The current crisis on Wall Street is being characterized in technical terms that few Americans understand: subprime mortgages, credit default swaps, mortgage-backed securities, and CDOs.
But this is not a crisis caused by the failure of complex financial instruments. This is a crisis caused by the failure of leaders on Wall Street.
The heads of firms like Bear Stearns, Lehman Brothers, AIG, Countrywide Financial, and Washington Mutual all too often sacrificed their firms´ futures in order to maximize short-term gains. This meant under-pricing of risk in exchange for immediate fees and taking on inordinate levels of debt to invest in complex, highly uncertain instruments.
Compounding their errors, these leaders were unwilling to face reality when the value of their holdings tanked, as many declined to mark these instruments to market. Instead, they argued that their complex financial models yielded a superior valuation for their holdings. In some cases, this “mark-to-model” approach, or what Berkshire Hathaway (BRK.A) Chairman Warren Buffet calls “mark to myth,” led to their undoing as people inside or outside the firms had difficulty figuring out what their assets were really worth. Had they followed the long-term investing philosophies of Buffet, these firms would be still be around.
A financial failure? No, this is a leadership failure.
The first job of any leader is to preserve the viability of the enterprise. These leaders focused on short-term gains and large bonuses for themselves, instead of ensuring the survivability of their companies and building them for the long-term. In this sense, their behavior mimicked failed leaders from earlier in the decade like Jeff Skilling of Enron and Bernie Ebbers of WorldCom, except there is no indication here of any illegal actions.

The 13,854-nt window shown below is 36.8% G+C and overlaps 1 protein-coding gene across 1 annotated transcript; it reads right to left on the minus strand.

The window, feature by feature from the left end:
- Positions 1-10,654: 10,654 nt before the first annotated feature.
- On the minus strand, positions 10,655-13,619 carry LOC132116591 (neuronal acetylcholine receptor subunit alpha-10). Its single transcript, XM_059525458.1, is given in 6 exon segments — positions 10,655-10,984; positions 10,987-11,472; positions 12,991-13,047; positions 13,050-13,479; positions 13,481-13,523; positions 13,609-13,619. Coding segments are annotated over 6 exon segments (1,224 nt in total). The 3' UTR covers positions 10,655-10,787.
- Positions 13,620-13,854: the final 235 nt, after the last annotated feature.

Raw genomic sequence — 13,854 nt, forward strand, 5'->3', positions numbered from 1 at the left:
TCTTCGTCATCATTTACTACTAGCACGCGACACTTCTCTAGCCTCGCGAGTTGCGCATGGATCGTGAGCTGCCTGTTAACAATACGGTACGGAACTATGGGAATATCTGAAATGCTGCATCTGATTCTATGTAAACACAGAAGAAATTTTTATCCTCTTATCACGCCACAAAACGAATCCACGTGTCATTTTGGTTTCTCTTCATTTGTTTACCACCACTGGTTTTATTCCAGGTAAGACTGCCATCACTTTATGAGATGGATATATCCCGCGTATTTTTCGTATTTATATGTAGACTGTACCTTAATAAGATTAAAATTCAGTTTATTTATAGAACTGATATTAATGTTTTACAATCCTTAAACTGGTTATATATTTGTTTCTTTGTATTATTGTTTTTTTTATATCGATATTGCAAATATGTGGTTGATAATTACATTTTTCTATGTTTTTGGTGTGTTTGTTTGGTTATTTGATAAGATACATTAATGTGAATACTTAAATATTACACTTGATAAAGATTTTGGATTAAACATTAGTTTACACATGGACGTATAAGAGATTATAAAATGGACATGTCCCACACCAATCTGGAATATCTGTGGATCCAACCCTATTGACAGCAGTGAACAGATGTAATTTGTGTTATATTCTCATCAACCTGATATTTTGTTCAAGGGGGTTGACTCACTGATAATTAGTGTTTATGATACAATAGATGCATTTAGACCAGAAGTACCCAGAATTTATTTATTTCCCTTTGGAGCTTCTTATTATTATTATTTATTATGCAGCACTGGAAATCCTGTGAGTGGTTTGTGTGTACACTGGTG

In contrast, five leaders of financial firms stand out for their prudent leadership as they prepared for this crisis by anticipating the impact of systemic risks and emphasizing the long-term health of their firms: Dick Kovacevich of Wells Fargo (WFC), Jamie Dimon of JP Morgan Chase (JPM), Ken Lewis of Bank of America (BAC), Lloyd Blankfein of Goldman Sachs(GS), and John Mack of Morgan Stanley(MS).
- Wells Fargo´s Kovacevich built the nation´s leading mortgage banking portfolio by emphasizing sound lending practices and avoiding the unqualified mortgages that led to the demise of mortgage bankers like Countrywide Financial.
- JP Morgan´s Dimon and Bank of America´s Lewis kept their balance sheets clean and healthy so that they were prepared to purchase distressed firms like Bear Stearns, Washington Mutual, Countrywide, and Merrill Lynch (MER) at bargain basement prices.
- Goldman´s Blankfein and Morgan Stanley´s Mack built liquidity and carefully managed risks as their firms shifted to the bank holding company model.
When it comes to authentic leadership in this crisis, no one stands out more than Treasury Secretary Henry Paulson. As a member of the Goldman Sachs board since 2002, I had the opportunity to observe him at close range. Were it not for Paulson – and his adaptability, tenacity, and ability to get other leaders to face reality – the U.S. financial condition would be in far worse shape than it is.
When he took the Treasury post, Paulson never dreamed of bailing out Wall Street financial firms, because his primary focus was on restoring relationships between the U.S. and finance ministers around the world. As the crisis unfolded, he immediately stepped up to leading the country through it. Using skills honed for decades as an investment banker, Paulson was able to bring the administration and warring political parties to agreement on the $700 billion bailout package approved by the House on Friday.
Paulson is a fervent believer in the free market system, but he recognized that without U.S. government intervention, this crisis could topple our entire financial system. We can only hope these latest moves, coupled with government takeovers of failed institutions, are sufficiently strong to restore confidence in the market and rid the economy of excessive bad debt.
This is just the latest–and largest–in the once-a-decade crises that Wall Street goes through. We shouldn´t forget the savings and loan debacle of the 1980s, the collapse of Long-Term Capital Management in the 1990s, and the bursting of the technology bubble in 2002. Yet creative financial people continue to invent new models and new instruments that create short-term gains, often without understanding the pitfalls they represent.